From Charterhouse he went to Cambridge, which he left without taking a degree; and he entered on life with health, strength, a noble figure, an excellent genius, and twenty thousand pounds, the last of which blessings was the first (owing, it is said, to unfortunate speculations) to leave him. But this loss was not complete, till he had had the full benefit of a good culture and a good experience. He travelled over Europe, and resided in its capitals, while his mind was young and fresh, and laid in those stores of observation to which we owe sketches with which everybody is familiar. He had an interview with Goethe at Weimar, his description of which may be seen in the "Life of Goethe" by Mr. Lewes; and he studied art at Rome. If he had had his choice, he would rather have been famous as an artist than as a writer; but it was destined that he should paint in colors which will never crack and never need restoration. All his artist experience did him just as much good in literature as it could have in any other way; and, in travelling through Europe to see pictures, he learned not them only, but men, manners, and languages. He read German; he knew French well and spoke it elegantly; and in market-places, salons, hotels, museums, studios, the sketch-book of his mind was always filling itself. Paris was one of his most important head-quarters in every way, and to his stay there the world owes perhaps the best of his poems the "Chronicle of the Drum." His poetic vein was curiously original. He was not essentially poetical, as
Tennyson, for instance, is. Poetry was not the predominant mood of his mind, or the intellectual law by which the objects of his thought and observation were arranged and classified. But inside his fine sagacious common-sense understanding, there was, so to speak, a pool of poetry, like the impluvium in the hall of a Roman house, which gave an air of coolness and freshness and nature to the solid marble columns and tessellated floor. The highest products of this part of his mind were the "Chronicle" above mentioned, the “Bouillebaisse,” the lines on Charles Buller's death at the end of one of his "Christmas Books," and the Ho, pretty page with dimpled chin" of another of them. A song or two in his novels, and some passages in which rural scenery is quietly and casually described, might also be specified. But all this is chiefly valuable as showing that his nature was complete, and that there wanted not in his genius that softer and more sensitive side natural to one whose observation was so subtle and his heart so kind. He was essentially rather moralist and humorist, thinker and wit, than poet; and he was too manly to overwork his poetic vein as a man may legitimately work his mere understanding. This honorable self-restraint, this decent reticence, so natural to English gentlemen, was by some writers of the Gushing School mistaken for hardness. The Gusher is always for plenty of sentimentalism; — for showing his heart on his sleeve, after having previously inflated the vessels of that organ with wind to make it look bigger; and he sheds "blinding tears," -as the lower animals perform all the properly secret operations of nature, in public. This kind of thing was not in Thackeray's way, and wide as his sympathies were, he despised it. "I shall not try to describe her grief," he makes Sam Titmarsh say in the "Hoggarty Diamond, "for such things are sacred and secret; and a man has no business to place them on record for all the world to read." Few of his sentences are more characteristic.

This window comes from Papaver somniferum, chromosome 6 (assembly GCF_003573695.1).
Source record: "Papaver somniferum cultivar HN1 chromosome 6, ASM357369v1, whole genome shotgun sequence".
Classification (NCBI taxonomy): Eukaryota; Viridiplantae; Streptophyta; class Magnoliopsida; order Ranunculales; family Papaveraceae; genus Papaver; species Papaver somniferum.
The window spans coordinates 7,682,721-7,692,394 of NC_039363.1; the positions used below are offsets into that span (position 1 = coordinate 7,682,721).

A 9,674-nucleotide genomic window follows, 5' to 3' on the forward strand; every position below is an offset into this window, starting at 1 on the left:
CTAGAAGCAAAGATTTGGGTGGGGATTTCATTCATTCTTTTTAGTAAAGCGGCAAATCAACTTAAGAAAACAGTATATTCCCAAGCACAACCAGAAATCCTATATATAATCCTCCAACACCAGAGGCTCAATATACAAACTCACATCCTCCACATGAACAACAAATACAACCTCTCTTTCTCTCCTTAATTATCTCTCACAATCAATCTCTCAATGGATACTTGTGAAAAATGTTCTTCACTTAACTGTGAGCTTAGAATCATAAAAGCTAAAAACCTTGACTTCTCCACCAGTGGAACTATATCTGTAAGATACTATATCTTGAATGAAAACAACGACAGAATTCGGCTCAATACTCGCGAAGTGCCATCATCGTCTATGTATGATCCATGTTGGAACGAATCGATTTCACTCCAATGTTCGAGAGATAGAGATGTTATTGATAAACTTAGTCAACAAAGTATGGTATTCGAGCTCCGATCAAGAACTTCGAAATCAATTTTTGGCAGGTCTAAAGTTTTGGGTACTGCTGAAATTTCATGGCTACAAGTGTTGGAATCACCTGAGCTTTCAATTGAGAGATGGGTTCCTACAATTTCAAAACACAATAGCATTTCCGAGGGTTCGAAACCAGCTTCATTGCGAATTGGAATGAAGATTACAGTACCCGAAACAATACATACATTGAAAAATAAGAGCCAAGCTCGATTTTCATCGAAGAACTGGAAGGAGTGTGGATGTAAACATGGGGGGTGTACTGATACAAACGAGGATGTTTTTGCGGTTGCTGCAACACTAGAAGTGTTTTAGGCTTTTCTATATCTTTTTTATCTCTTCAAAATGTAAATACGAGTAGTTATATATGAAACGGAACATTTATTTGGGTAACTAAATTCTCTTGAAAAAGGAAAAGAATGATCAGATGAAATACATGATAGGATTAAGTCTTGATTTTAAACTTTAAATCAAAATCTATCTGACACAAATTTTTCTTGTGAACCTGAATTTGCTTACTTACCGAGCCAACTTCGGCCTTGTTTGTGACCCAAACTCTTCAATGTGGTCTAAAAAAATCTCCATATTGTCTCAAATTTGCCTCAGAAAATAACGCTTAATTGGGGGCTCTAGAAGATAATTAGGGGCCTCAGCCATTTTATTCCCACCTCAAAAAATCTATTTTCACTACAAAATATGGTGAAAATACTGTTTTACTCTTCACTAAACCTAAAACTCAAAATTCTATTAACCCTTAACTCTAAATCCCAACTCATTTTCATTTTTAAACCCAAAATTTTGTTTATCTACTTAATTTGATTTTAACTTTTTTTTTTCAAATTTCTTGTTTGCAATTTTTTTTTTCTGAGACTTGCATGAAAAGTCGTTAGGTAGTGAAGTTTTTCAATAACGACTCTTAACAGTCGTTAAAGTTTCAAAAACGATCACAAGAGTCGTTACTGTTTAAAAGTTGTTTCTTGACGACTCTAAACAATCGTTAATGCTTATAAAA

Thackeray was still young and opulent when he began to make the acquaintance of London men of letters. Certain it
is, that he lent or in plainer English, gave- five hundred pounds to poor old Maginn, when he was beaten in the battle of life, and like other beaten soldiers made a prisoner the Fleet. With the generation going out, - that of Lamb and Coleridge, he had, we believe, no personal acquaintance. Sydney Smith he met at a later time; and he remembered with satisfaction that something which he wrote about Hood gave pleasure to that delicate humorist and poet in his last days. But his first friends were the Fraserians, of whom Father Prout, —always his intimate, — and Carlyle, — always one of his most appreciating friends, survive. From reminiscences of the wilder lights in the "Fraser" constellation were drawn the pictures of the queer fellows connected with literature in "Pendennis," Captain Shandon, the ferocious Bludyer, stout old Tom Serjeant, and so forth. Magazines in those days were more brilliant than they are now, when they are haunted by the fear of shocking the Fogy element in their circulation; and the effect of their greater freedom is seen in the buoyant, riant, and unrestrained comedy of Thackeray's own earlier "Fraser" articles. "I suppose we all begin by being too savage," is the phrase of a letter which he wrote in 1849; "I know one who did." He was alluding here to the "Yellowplush Papers" in particular, where living men were very freely handled. This old, wild satiric spirit it was which made him interrupt even the early chapters of "Vanity Fair," by introducing a parody, which he could not resist, of some contemporary novelists. In the last fifteen years of his life he wrote under greater restraint, and with a sense of his graver responsibilities as one of the leading men of letters of the country. But his satire was never at any time malignant; and the fine freedom of his early writing developed his genius as the scenes of the arena developed the athlete. He was writing for twelve or thirteen years, as a professional author, before "Vanity Fair" made him really known to the world at large. The best works of that epoch will be found in the "Miscellanies," published by Bradbury & Evans in 1857. But there is much of his writing buried in